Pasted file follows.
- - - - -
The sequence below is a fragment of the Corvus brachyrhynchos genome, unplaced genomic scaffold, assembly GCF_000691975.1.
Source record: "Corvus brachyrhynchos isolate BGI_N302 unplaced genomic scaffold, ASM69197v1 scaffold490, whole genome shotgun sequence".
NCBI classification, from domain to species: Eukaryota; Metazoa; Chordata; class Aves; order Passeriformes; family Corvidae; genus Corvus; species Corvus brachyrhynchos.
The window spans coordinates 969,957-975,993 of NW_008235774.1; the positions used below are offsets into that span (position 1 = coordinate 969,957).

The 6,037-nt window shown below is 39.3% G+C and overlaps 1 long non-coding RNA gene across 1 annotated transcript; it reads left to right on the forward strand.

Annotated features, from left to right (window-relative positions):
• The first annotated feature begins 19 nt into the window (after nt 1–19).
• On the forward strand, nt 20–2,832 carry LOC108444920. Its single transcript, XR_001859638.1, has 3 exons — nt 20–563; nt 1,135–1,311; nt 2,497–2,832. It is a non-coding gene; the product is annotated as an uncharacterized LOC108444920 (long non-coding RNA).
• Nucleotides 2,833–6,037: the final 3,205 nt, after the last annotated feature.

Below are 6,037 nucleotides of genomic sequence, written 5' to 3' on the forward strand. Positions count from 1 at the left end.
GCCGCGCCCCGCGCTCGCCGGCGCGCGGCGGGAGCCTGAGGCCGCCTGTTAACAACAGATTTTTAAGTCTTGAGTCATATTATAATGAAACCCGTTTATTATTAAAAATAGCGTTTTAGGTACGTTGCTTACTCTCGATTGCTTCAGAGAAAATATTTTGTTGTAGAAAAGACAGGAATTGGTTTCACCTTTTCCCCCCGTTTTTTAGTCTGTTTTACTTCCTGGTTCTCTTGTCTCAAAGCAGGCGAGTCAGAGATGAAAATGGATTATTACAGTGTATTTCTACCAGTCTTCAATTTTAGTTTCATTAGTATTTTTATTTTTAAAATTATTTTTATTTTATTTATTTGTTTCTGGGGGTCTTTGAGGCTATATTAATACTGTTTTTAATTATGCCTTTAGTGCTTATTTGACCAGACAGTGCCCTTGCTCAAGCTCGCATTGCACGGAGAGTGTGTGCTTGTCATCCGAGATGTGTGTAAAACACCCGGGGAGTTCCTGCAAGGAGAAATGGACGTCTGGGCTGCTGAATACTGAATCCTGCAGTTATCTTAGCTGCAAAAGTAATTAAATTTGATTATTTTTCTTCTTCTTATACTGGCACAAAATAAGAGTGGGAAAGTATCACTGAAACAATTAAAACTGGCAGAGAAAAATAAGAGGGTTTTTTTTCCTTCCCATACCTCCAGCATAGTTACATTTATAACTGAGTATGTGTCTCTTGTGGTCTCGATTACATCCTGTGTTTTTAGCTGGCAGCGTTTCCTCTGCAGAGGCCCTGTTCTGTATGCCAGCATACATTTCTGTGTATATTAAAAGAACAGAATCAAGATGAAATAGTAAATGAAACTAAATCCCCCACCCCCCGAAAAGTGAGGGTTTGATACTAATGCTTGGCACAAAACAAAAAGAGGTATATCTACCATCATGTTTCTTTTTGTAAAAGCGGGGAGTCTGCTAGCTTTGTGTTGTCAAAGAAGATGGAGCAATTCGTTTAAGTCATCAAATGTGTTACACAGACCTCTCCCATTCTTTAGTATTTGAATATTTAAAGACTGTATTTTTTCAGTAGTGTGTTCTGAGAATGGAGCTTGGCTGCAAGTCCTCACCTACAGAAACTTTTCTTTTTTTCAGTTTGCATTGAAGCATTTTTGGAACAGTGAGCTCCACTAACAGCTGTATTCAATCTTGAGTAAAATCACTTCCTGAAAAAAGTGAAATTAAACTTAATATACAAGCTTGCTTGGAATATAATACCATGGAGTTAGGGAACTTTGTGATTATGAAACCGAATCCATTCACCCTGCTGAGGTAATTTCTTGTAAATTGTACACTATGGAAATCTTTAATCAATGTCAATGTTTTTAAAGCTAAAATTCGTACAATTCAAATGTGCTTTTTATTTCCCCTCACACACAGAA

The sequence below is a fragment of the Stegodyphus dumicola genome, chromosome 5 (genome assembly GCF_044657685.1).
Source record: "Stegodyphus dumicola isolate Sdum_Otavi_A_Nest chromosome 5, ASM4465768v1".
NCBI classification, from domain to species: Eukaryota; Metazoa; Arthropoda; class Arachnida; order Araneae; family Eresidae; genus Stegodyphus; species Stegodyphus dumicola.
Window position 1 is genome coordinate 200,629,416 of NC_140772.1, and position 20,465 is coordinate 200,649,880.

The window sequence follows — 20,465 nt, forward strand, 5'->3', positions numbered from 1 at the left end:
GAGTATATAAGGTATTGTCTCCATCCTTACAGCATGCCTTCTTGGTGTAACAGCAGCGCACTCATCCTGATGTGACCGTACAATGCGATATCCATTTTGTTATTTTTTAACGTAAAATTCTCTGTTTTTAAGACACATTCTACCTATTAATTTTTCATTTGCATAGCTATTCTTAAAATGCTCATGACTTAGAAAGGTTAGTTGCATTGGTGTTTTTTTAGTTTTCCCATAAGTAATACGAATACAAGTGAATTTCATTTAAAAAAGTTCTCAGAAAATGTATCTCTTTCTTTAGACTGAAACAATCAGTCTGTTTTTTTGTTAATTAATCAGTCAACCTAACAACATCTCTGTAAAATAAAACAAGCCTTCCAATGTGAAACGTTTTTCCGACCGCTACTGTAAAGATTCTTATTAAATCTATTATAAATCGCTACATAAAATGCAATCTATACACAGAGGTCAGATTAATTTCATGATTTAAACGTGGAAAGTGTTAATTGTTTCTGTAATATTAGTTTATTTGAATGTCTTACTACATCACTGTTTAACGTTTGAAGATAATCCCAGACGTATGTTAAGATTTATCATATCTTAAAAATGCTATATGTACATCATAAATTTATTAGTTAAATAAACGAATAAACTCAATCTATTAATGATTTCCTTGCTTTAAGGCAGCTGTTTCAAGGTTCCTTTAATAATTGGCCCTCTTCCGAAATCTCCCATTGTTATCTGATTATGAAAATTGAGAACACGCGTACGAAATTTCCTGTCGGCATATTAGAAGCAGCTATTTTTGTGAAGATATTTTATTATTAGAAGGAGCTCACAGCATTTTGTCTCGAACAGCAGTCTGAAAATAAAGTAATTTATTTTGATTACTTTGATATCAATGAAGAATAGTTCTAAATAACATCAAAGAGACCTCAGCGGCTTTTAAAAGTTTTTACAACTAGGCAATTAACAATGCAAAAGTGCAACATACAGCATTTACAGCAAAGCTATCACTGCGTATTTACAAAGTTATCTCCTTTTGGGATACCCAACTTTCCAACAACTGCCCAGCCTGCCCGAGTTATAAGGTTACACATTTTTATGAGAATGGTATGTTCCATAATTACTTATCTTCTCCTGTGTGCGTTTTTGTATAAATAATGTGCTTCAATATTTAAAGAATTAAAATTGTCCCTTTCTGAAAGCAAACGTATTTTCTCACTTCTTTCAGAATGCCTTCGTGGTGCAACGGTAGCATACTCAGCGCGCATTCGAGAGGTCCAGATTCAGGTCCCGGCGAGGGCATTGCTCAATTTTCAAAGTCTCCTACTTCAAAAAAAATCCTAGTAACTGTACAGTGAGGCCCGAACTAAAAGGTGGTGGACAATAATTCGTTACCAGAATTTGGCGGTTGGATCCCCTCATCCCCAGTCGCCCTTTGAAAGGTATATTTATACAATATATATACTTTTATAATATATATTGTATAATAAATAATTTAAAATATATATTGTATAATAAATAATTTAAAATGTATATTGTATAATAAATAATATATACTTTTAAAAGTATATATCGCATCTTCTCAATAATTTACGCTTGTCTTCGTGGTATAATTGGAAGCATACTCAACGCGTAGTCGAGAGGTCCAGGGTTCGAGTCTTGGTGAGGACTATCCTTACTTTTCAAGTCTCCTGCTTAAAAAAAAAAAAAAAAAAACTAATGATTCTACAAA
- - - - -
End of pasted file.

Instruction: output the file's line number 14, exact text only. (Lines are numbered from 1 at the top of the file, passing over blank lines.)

NCBI classification, from domain to species: Eukaryota; Metazoa; Arthropoda; class Arachnida; order Araneae; family Eresidae; genus Stegodyphus; species Stegodyphus dumicola.